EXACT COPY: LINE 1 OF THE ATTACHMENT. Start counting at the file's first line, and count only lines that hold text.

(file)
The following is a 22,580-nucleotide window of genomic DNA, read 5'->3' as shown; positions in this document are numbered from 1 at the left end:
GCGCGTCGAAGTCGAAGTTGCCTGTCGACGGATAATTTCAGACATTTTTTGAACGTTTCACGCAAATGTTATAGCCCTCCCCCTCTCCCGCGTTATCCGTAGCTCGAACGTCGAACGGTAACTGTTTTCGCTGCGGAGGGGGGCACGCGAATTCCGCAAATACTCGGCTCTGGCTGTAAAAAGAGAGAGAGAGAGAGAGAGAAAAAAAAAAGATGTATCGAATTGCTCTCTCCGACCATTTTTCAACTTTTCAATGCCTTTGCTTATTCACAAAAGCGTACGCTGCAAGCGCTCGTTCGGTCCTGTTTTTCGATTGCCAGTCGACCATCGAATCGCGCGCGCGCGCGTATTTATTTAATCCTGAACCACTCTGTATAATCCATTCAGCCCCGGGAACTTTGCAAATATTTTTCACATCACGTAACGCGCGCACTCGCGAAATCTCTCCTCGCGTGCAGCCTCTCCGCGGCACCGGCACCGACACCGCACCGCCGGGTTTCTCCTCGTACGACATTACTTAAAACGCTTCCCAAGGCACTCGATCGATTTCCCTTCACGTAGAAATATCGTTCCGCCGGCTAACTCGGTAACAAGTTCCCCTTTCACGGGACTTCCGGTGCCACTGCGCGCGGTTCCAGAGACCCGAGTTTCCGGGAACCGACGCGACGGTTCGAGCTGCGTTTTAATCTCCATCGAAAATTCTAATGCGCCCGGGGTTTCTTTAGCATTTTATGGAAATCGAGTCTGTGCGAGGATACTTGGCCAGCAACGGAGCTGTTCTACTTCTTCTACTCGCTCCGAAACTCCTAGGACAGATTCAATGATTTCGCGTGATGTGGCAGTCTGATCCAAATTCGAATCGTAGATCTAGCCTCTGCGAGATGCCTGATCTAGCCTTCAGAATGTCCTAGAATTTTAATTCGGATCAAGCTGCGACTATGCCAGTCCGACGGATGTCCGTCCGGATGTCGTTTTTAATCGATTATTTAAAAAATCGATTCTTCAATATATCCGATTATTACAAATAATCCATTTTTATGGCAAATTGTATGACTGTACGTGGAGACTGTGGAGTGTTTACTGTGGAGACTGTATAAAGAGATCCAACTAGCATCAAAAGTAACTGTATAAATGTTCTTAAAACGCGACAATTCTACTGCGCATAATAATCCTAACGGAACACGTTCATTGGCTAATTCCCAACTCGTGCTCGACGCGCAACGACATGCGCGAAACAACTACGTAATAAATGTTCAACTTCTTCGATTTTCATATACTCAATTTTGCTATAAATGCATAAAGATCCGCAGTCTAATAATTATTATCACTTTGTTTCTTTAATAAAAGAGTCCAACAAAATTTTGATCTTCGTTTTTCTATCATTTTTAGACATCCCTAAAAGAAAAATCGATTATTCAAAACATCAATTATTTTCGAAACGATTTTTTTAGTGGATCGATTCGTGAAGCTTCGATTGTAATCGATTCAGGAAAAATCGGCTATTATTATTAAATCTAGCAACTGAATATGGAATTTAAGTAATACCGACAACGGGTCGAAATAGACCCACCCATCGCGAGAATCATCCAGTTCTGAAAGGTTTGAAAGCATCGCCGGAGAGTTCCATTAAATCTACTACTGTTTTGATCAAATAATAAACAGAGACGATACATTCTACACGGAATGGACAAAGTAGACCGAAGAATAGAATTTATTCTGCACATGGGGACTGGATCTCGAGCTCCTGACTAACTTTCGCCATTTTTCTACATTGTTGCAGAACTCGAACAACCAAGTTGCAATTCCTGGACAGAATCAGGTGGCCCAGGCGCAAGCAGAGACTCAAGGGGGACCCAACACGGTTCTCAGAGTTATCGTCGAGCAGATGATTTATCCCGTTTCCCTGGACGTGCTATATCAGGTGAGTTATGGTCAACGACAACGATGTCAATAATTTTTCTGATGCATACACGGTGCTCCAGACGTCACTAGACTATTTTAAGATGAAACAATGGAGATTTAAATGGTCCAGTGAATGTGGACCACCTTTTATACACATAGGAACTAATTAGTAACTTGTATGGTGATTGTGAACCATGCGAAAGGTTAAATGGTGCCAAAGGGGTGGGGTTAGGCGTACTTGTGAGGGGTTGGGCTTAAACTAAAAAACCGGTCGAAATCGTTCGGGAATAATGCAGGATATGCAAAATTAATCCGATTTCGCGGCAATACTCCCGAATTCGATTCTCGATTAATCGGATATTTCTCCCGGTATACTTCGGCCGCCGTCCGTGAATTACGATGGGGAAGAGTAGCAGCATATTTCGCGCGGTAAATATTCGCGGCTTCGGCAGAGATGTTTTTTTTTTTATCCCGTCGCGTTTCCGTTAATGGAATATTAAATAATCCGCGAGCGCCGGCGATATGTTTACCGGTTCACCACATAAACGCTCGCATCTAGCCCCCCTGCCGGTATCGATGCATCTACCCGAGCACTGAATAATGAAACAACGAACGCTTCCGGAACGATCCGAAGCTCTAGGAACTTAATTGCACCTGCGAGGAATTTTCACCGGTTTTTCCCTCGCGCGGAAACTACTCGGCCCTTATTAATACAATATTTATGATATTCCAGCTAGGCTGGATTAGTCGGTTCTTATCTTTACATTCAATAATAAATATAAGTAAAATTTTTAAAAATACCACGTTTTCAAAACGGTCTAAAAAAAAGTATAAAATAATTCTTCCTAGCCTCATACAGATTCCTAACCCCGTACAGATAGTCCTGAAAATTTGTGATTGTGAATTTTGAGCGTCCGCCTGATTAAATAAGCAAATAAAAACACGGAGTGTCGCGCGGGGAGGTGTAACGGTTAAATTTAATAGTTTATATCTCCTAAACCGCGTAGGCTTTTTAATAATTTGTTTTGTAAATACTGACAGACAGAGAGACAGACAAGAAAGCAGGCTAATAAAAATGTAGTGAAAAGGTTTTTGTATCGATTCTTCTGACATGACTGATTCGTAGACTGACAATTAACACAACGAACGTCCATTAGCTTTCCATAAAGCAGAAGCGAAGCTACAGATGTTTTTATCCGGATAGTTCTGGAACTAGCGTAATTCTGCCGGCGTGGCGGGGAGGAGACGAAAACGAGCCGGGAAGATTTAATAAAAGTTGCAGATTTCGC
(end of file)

The following is a 22,580-nucleotide window of genomic DNA, read 5'->3' as shown; positions in this document are numbered from 1 at the left end: